The Legal Profession and Legal Education: Is It Time to Burn the Ships?

Georgetown Center for the Study of the Legal Profession:

As we enter 2013, the legal market continues in the fifth year of an unprecedented economic downturn that began in the third quarter of 2008. At this point, it is becoming increasingly apparent that the market for legal services in the United States and throughout the world has changed in fundamental ways and that, even as we work our way out of the economic doldrums, the practice of law going forward is likely to be starkly different than in the pre-2008 period. The challenge for lawyers and law firms is to understand the ways in which the legal market has shifted and to adjust their own strategies, expectations, and ways of working to conform to the new market realities. While there is certainly evidence that some firms and lawyers have begun to make these adjustments, many others seem to be in denial, believing (or perhaps hoping) that the world will go “back to normal” as soon as demand for legal services begins to grow again.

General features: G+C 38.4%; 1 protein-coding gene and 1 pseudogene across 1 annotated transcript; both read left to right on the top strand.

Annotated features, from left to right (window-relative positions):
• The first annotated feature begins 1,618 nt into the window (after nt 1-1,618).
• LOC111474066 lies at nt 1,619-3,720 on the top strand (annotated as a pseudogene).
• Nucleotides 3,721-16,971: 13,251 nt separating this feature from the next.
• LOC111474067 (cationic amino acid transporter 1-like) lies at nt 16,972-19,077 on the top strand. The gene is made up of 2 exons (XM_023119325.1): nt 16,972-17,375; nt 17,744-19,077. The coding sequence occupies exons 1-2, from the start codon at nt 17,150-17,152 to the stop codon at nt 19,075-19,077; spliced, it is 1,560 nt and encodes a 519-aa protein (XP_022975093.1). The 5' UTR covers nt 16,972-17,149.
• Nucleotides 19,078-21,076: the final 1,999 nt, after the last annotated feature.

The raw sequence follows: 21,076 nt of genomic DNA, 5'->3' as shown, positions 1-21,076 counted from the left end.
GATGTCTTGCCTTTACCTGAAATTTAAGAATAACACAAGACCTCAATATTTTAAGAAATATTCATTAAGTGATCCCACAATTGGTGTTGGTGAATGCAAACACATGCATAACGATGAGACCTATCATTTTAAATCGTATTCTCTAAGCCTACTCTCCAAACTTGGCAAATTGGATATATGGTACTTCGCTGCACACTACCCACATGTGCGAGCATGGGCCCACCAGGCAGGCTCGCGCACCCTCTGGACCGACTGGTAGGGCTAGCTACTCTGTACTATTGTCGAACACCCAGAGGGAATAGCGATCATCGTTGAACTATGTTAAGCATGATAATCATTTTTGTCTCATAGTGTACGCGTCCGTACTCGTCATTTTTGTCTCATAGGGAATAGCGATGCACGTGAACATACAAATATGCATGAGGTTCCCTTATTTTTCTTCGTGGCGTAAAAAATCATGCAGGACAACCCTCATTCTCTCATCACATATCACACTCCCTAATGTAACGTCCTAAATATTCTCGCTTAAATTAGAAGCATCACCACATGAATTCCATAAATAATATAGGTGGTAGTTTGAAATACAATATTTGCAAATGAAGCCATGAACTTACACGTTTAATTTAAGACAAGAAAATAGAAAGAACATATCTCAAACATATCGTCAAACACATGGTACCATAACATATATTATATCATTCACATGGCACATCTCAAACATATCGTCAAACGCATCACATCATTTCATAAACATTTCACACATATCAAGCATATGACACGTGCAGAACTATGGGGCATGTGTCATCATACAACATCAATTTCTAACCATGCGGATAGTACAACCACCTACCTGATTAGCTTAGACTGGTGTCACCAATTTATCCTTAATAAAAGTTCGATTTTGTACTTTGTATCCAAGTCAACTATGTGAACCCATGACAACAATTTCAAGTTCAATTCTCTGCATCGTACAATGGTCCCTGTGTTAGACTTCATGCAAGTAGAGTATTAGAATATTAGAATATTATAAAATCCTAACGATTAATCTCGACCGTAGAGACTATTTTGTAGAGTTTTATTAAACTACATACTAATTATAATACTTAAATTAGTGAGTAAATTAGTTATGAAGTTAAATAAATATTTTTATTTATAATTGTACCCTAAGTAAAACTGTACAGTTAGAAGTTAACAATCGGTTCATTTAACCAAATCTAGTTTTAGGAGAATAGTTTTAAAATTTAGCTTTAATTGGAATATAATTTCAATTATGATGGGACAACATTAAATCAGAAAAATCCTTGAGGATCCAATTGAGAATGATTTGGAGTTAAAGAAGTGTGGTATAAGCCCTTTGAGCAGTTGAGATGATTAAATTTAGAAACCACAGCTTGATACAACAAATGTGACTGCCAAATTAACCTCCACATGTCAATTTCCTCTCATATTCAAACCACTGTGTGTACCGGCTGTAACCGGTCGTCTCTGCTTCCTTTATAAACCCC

Legend has it that in 1519, when he and his cohort of some 500 soldiers and 100 sailors landed on the shores of the Yucatan intent on conquering the large and powerful Aztec empire, Spanish conquistador Hernando Cortez promptly ordered his men to “burn the ships.” Cortez knew that, unless more tempting alternatives were removed, it would be difficult to motivate his men to take on an empire with a large army that had been in power for more than six centuries. Hence, his bold and decisive order.